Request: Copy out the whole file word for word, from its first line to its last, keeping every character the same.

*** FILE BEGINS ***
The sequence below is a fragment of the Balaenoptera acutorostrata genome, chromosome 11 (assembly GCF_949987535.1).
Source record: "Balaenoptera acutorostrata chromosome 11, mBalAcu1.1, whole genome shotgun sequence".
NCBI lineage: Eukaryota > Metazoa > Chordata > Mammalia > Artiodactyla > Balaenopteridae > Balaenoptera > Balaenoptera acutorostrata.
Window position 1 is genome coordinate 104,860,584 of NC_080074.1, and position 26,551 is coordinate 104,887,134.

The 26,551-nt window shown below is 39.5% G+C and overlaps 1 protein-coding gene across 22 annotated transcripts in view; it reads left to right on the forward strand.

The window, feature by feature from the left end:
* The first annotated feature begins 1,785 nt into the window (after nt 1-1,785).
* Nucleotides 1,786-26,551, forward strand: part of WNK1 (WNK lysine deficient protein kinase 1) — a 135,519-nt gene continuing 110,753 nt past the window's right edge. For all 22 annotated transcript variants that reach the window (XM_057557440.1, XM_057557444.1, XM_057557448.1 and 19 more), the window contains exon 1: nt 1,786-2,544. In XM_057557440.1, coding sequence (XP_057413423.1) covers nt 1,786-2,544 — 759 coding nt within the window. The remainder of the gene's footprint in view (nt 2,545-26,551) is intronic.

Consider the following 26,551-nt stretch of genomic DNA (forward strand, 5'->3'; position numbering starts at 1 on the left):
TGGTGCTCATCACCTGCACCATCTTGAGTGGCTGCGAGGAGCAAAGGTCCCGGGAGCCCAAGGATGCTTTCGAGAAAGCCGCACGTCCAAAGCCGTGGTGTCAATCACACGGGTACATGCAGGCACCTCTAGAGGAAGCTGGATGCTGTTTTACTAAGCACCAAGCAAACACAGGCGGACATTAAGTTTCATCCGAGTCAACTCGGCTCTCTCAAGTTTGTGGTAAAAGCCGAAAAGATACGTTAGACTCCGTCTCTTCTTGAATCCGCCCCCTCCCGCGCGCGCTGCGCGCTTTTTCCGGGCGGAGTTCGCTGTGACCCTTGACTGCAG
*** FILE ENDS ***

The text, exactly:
The sequence below is a fragment of the Balaenoptera acutorostrata genome, chromosome 11 (assembly GCF_949987535.1).
Source record: "Balaenoptera acutorostrata chromosome 11, mBalAcu1.1, whole genome shotgun sequence".
NCBI lineage: Eukaryota > Metazoa > Chordata > Mammalia > Artiodactyla > Balaenopteridae > Balaenoptera > Balaenoptera acutorostrata.
Window position 1 is genome coordinate 104,860,584 of NC_080074.1, and position 26,551 is coordinate 104,887,134.

The 26,551-nt window shown below is 39.5% G+C and overlaps 1 protein-coding gene across 22 annotated transcripts in view; it reads left to right on the forward strand.

The window, feature by feature from the left end:
* The first annotated feature begins 1,785 nt into the window (after nt 1-1,785).
* Nucleotides 1,786-26,551, forward strand: part of WNK1 (WNK lysine deficient protein kinase 1) — a 135,519-nt gene continuing 110,753 nt past the window's right edge. For all 22 annotated transcript variants that reach the window (XM_057557440.1, XM_057557444.1, XM_057557448.1 and 19 more), the window contains exon 1: nt 1,786-2,544. In XM_057557440.1, coding sequence (XP_057413423.1) covers nt 1,786-2,544 — 759 coding nt within the window. The remainder of the gene's footprint in view (nt 2,545-26,551) is intronic.

Consider the following 26,551-nt stretch of genomic DNA (forward strand, 5'->3'; position numbering starts at 1 on the left):
TGGTGCTCATCACCTGCACCATCTTGAGTGGCTGCGAGGAGCAAAGGTCCCGGGAGCCCAAGGATGCTTTCGAGAAAGCCGCACGTCCAAAGCCGTGGTGTCAATCACACGGGTACATGCAGGCACCTCTAGAGGAAGCTGGATGCTGTTTTACTAAGCACCAAGCAAACACAGGCGGACATTAAGTTTCATCCGAGTCAACTCGGCTCTCTCAAGTTTGTGGTAAAAGCCGAAAAGATACGTTAGACTCCGTCTCTTCTTGAATCCGCCCCCTCCCGCGCGCGCTGCGCGCTTTTTCCGGGCGGAGTTCGCTGTGACCCTTGACTGCAG